Winning Differentiation Strategies
In a previous blog, we introduced 6 ways to differentiate in B2B markets.
In a previous blog, we introduced 6 ways to differentiate in B2B markets. Now let’s look at some survey data which will help to identify winning competitive differentiation strategies. Priority Metrics Group conducts customer surveys regularly for clients in a variety of B2B businesses. Over the years, we have compiled a database of survey results with data from hundreds of these studies, all using a 7-point scale so we can aggregate and compare results.
For the competitive differentiation analysis, we looked at the 30 studies of companies that consistently outperformed competition (i.e. had the highest overall average net score versus competition). An example of one of these 30 companies is shown below in Figure 1. One can see from the analysis that the company outperforms competition on the majority of attributes, and as a result their overall satisfaction and value ratings are ahead of competition (last 2 blue lines in the chart).
Competitive Position by Attribute
Based on customer ratings similar to the above example, these 30 businesses boasted the largest differential between their perceived performance and the performance customers identified as their best competitor. In other words, they are the most differentiated.
By weighting the net scores for each individual attribute by the importance to overall customer satisfaction, we focused on only those attributes with the largest competitive gap. The top 50 individual attributes that drove customer satisfaction across all 30 studies were then extracted and grouped by category. The groupings and number of associated attributes are shown in Figure 2 below.
As seen in the chart, customer service attributes dominated the final list by nearly two to one over all other categories combined. Interestingly, perceived value was the category that appeared second most often. Remember, this is for companies with exceptionally high levels of differentiation that are typically charging premium prices, so the data supported that customers were willing to pay a higher price for superior performance in areas of customer service.
Looking at the specific attributes included in the top 50 list, the role of individuals and their interaction with the customer was evident. It is not so much the customer service function as it is the customer service representative personally delivering on such attributes as: responsiveness, personal communication, understanding, openness to new ideas, courtesy, and frequency of contact that is differentiating the company from competition and delivering both customer satisfaction and value. This is the secret sauce of B2B customer success. Service and positive customer interaction trumps price and often product quality in developing a competitive differentiation strategy.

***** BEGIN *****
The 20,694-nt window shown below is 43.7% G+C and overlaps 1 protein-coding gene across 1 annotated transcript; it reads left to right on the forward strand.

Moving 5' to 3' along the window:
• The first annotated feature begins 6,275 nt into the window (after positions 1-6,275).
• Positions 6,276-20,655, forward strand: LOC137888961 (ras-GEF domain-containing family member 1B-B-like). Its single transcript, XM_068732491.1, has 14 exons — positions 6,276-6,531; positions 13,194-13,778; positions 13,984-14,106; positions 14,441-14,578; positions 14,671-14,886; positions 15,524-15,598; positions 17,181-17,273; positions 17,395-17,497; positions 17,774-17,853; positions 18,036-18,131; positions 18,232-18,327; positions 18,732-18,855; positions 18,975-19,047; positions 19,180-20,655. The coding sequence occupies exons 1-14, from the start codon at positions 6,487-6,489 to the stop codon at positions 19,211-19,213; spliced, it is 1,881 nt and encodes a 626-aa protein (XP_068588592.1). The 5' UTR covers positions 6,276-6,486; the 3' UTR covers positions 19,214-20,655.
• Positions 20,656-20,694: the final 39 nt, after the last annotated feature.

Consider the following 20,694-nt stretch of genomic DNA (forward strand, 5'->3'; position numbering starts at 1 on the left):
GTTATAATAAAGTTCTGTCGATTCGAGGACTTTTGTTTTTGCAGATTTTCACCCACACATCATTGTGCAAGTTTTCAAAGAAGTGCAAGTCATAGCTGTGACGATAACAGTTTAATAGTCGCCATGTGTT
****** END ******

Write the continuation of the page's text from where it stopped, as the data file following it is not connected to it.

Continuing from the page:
We have found that net scores for products in companies with large positive performance gaps are frequently at parity or even negative to competition, yet they are excelling against competition when it comes to overall satisfaction and value. This supports that a high level of customer service delivered by the positive interaction of company associates is an effective means of differentiation.
INJECTING ECONOMIC VALUE
The survey data also includes ratings of price and value, allowing us to better understand the economic value personal service can generate. Service often carries with it an economic value that can exceed the dollar benefits of an exceptional product. To study that point a bit further, we also looked at those businesses in our database that sell their products at a premium price (companies with a negative net score versus competition on price).
In this analysis, we extracted another 30 studies from our database with the lowest net score for price or the highest perceived competitive price. We then gathered and categorized the top 50 attributes across all studies focusing on the most important driver of value with the largest competitive differential.
Most of the attributes supporting higher pricing are not associated with products but instead are driven by customer interactions. Product quality did show up as the second most important driver, but the total number of service related attributes driving value greatly outnumber product areas.
The study concluded that customer service and product quality are the pillars supporting a premium price. And customer service is, again, dominated by personal aspects of service.